Finally, I think the biggest difference is the quality of songs / the lyrics. In Rekha’s movie, the songs are classics, they give soul to the movie, and are popular even 25 years later. I seriously doubt any of the songs of UJ’06, with one exception, are going to be played even 25 months later. Don’t get me wrong, they’re good songs, nicely sung, beautifully choreographed, lovely sets etc but they’re just not in the same league. I was actually shocked to find Javed Akhtar is the lyricist, since I expected more from him – but things became clearer when I read his comments on the official Umrao Jaan website – he claims he was trying to bridge the gap between the nineteenth century and the current generation. I feel he would have been better off being authentic and staying with the era the movie is set in!

The one exception though, is the haunting, heart-rending ‘Agle Janam’, excellently sung by Richa Sharma, and poignantly used as background music during the latter half of the movie.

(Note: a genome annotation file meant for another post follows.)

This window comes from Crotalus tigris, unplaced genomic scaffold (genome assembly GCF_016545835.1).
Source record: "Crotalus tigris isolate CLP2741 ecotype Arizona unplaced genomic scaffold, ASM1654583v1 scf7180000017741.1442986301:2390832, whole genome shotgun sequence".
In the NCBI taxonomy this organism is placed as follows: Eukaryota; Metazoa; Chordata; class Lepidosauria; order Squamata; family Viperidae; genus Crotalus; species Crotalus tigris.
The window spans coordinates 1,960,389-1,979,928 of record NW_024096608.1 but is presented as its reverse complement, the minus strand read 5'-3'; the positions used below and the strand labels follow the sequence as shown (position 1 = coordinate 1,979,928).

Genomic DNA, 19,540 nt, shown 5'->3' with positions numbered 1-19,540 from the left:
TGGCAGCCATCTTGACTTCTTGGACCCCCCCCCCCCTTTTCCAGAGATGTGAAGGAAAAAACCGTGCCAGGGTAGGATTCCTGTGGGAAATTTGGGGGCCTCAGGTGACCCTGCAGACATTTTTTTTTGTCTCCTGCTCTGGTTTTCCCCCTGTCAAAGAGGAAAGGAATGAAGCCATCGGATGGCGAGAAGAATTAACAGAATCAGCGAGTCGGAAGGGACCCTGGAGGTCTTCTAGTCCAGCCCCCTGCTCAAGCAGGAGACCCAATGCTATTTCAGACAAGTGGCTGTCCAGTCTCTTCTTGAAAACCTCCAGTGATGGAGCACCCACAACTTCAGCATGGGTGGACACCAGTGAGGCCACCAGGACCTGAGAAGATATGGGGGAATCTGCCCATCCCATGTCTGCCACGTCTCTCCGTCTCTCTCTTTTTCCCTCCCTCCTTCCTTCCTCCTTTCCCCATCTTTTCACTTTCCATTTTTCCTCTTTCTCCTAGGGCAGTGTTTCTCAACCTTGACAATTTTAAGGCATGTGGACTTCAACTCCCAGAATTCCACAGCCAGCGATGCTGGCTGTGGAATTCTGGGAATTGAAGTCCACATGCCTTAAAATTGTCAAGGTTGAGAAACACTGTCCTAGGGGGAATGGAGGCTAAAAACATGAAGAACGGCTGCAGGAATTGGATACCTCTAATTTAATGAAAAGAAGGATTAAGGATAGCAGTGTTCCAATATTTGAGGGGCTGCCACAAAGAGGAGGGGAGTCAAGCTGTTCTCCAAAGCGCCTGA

Aishwarya is very good, stunningly beautiful in some scenes (as you would expect) and also very emotive, fitting the role (as perhaps you would not expect) and doing justice to it. Abhishek is nice to look at but some how his expressions, his demeanour does not fit the movie – I feel he needed some more gravitas in his role, his body language some how still comes across as a 21st century playboy, rather than a nineteenth century Nawab. The real jewel, though, in the movie is Shabana Azmi – she is brilliant ! Here there is no artificiality, no forced urdu. She is effortless and imparts a very human edge to her role as Khanum, the owner of the brothel.

Net, if you enjoy the genres that this movie straddles, you will enjoy it. However, it is not a classic, as Rekha’s Umrao Jaan was. This one is more beautiful as a spectacle but lacks the soul !


Anonymous said...

I have been born and brought up (well almost :)) in Lucknow. This is probably one of the reasons why I could not relate to the new Umrao Jaan. Surprised? Well let me explain. The entire set up, the backdrop, the dresses, the artifacts, and the jewelry (which looks fake to me) is just not Lucknow. To make things worse (like Apurv has already pointed out) the language and the mannerism is also not Lakhnawi. As for the lyrics and the music, quite rightly pointed out by AN, they just don't match up. Of course you can't expect Anu Malik to be any better.